Monday, November 21, 2011

Ford and Chevy shootout, what we have to be thankful for

For anyone that is even remotely interested in the automotive industry and the pony car shoot out that has been going on in the past couple of years, I'm sure you have heard all the news of ZL1 and GT500 from last week.  Lets rewind a little bit and look what has happened in this pony car war and why we should be thankful of the situation.  Between 2003-2010 the Camaro was dead and the top spot was uncontested by the Mustang.  Dodge came out with the Challenger and its retro look was very appealing.  However, its hefty price tag much like its weight was a clear deterrent for sales.

2010 rolled around and the Camaro hit the market becoming an instant success, in fact in the last 30 months the Camaro has outsold the Mustang all but four months.  Since the Mustang was uncontested in the market, there was no real urge for Ford to increase the power.  With the Camaro (and Challenger) out now, Ford was forced to upgrade to stay competitive.  The 2010 Camaro SS (V8) was rated at 426 hp (manual) or 400 hp (automatic).  While the Challenger (SRT8) was rated at 425 hp and the Mustang at 315 hp.  The V6 Camaro blew the competition out of the water at an uncertified 304 hp.  The Mustang V6 had around 210 hp and the Challenger V6 was at 250 hp.  Chevy set the bar and Ford wouldn't sit long before updating their engines.

Ford Motor Co. clearly had to address what the Camaro was offering.  2011 came around and Ford had new motors, the Mustang GT (V8) offered 412 hp, however its lighter weight allowed it to be marginally faster than the Camaro SS (V8).  More interesting was Ford's V6, which was rated at 305 hp, just one horse power more than the 2010 Camaro V6.  However, in 2011 Chevy had their V6 engine (the LLT) SAE certified at 312 hp, once again beating the V6 Mustang.

2012 marks yet another large leap for Chevrolet.  The Camaro ZL1 will hit markets Spring of 2012 as a 2012 model year.  The ZL1 is rated at 580 hp and 556 tq.  The power is produced from a super charged 6.2 liter V8 engine, similar to that from the Cadillac CTS-V.  However, in my opinion that is not the best feature of the car.  The ZL1 comes standard with the third generation of magnetic ride control, similar to that of the CTS-V.  The magnetic ride control, along with other suspension upgrades allowed the Camaro ZL1 to achieve an amazing time around Germany's Nuremberg Ring in just 7:41, putting it in super car territory.  Thus making its main competition (Ford's GT500) just another dot in its rear view mirror or so everyone thought.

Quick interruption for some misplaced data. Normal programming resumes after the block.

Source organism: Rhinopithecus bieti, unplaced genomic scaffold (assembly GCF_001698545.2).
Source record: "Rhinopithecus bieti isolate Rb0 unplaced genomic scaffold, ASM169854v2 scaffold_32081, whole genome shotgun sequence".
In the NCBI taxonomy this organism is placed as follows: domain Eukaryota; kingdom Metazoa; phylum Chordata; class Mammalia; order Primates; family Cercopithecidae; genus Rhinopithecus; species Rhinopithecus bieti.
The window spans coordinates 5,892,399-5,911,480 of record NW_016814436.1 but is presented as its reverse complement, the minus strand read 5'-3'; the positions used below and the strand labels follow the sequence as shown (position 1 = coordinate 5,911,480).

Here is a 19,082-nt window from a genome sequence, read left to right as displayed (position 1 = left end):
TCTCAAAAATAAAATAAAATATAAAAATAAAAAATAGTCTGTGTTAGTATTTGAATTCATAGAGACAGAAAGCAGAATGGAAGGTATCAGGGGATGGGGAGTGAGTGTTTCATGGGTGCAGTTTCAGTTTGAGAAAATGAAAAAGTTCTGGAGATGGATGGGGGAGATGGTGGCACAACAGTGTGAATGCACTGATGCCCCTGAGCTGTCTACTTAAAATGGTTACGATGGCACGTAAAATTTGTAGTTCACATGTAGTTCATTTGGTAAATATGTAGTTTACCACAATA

However, Ford Motor Co. would not let Chevrolet take the gold medal so soon.  Just one day after Chevrolet released pricing for the Camaro ZL1 (just shy of $55,000) Ford released that the 2013 GT500 will have an amazing 650 hp and 600 tq, which is 70 more hp and 44 more tq than the ZL1.  This blew up internet automotive websites instantly.  There were a lot of people saying the Camaro has been beaten even before it hit show rooms.

Last week at the LA auto show, only a few days after Ford's announcement of the 2013 GT500, Chevrolet's marketing team issued a challenge to Ford Motor Co.  Both Ford and Chevy would take their respective cars, pick a driver and see who's car was faster around Germany's famous Nuremberg Ring.  Unfortunately Ford declined the offer, whether it was because of fear that the GT500's power would only show itself in a straight line, rather than a road course or not we may never know.

I think everyone needs to take a step back for a moment and look at what's going on here.  This is an amazing time in the American automotive industry.  We have not seen muscle car rivalries like this since the late 1960's and early 1970's.  Competition breeds improvement, and when this happens the consumer is the ultimate winner, gaining better cars for the price.  I think every automotive enthusiast whether you're a Chevy, Ford or Dodge guy (or girl) needs to be thankful of what's going on right now, especially during a time when the economy is suffering and the American automotive industry was all but dead a few years ago.

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